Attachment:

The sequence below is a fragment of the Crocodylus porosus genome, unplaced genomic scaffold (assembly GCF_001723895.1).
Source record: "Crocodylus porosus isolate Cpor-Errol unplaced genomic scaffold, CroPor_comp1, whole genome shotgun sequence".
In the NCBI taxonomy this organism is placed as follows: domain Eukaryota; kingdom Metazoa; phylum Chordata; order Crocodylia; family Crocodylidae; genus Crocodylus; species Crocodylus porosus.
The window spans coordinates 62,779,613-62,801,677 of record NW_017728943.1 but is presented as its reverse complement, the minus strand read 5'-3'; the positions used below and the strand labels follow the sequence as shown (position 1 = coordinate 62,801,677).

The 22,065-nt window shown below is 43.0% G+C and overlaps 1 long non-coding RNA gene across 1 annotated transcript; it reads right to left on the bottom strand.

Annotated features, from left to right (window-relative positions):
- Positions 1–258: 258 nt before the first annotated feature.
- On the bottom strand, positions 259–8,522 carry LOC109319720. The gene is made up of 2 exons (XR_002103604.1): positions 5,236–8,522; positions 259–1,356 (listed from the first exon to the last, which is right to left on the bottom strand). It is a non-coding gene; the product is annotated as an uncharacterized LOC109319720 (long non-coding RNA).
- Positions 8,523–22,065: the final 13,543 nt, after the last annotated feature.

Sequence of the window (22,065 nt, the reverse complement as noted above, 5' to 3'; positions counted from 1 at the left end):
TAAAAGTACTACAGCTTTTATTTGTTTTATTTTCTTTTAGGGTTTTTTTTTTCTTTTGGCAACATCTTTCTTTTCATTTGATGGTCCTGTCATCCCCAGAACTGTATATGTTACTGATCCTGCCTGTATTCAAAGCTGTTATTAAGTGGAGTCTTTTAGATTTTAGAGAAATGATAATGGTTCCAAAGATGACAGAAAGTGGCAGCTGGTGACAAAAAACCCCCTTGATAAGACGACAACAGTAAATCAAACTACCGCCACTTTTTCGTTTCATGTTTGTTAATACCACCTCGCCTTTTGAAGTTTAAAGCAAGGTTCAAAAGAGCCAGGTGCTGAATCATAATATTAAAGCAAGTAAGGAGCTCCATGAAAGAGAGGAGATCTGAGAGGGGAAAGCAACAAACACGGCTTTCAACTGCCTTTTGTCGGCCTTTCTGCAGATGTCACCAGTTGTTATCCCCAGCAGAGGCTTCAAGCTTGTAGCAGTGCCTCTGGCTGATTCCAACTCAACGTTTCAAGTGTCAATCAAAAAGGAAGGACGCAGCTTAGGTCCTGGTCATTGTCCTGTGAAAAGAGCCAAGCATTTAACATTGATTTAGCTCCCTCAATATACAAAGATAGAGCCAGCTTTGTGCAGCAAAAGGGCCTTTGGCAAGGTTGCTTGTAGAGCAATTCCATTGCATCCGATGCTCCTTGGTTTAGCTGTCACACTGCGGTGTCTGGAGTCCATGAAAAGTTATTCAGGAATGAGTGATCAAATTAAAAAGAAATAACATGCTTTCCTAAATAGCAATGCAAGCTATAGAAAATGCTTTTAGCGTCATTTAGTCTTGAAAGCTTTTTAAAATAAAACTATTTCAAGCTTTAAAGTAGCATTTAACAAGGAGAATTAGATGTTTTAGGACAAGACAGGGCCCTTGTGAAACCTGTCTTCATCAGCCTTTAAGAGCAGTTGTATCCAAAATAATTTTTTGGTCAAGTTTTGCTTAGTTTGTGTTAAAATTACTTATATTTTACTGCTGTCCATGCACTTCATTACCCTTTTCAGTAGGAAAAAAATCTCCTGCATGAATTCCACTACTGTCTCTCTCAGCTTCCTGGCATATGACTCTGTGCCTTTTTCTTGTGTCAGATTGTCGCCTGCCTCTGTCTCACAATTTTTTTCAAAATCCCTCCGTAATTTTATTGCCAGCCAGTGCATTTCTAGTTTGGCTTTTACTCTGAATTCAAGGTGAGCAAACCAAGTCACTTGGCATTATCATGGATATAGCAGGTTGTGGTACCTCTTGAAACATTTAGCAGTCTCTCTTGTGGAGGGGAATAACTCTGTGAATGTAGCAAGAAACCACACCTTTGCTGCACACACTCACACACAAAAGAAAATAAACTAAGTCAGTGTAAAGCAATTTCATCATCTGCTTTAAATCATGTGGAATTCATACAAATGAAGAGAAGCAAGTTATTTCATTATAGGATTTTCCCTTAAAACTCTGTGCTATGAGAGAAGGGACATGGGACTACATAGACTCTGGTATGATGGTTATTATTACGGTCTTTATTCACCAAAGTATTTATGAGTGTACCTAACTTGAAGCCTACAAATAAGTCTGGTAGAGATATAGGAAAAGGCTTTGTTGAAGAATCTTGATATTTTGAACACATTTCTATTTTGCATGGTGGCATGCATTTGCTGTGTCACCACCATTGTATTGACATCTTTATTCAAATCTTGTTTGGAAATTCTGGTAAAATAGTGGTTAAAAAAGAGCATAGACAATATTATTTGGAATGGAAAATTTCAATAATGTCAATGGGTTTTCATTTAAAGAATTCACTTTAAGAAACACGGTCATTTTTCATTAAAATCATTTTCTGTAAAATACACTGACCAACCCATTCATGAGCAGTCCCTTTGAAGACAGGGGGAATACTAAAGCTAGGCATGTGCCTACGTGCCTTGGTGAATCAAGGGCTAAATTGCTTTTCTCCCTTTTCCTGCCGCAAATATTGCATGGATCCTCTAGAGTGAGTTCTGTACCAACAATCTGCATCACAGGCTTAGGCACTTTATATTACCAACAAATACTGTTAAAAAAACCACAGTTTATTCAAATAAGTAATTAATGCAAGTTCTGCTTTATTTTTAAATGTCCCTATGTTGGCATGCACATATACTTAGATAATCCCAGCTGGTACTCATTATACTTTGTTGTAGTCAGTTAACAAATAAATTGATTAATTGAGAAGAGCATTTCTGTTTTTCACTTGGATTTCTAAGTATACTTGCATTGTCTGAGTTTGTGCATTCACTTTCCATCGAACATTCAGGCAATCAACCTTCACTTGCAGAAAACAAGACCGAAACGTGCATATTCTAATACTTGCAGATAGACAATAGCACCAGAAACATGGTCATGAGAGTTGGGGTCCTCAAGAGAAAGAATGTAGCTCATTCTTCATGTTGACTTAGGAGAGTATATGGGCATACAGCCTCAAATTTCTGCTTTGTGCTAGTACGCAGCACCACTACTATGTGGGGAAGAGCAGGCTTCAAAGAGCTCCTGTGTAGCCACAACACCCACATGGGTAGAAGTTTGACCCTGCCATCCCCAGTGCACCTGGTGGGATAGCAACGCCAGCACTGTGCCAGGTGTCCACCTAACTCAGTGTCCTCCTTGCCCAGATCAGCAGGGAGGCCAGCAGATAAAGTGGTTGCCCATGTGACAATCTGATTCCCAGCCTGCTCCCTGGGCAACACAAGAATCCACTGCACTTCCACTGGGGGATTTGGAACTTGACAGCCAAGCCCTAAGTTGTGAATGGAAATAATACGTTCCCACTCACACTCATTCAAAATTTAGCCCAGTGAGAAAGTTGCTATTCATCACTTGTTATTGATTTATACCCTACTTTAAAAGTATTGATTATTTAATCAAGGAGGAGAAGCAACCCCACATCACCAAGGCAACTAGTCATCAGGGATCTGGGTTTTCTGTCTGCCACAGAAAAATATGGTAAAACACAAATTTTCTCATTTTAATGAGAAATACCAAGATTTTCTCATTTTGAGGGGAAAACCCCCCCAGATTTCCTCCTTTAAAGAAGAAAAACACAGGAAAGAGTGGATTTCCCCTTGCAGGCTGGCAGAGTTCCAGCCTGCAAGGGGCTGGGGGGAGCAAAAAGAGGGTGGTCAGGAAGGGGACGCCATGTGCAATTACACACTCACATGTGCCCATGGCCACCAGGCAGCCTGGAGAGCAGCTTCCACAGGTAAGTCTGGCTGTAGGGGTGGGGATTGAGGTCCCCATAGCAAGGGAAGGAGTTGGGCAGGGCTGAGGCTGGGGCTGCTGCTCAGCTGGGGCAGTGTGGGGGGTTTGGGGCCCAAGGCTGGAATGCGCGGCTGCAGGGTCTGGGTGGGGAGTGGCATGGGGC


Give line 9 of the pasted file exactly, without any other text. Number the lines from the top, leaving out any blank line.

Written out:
- Positions 8,523–22,065: the final 13,543 nt, after the last annotated feature.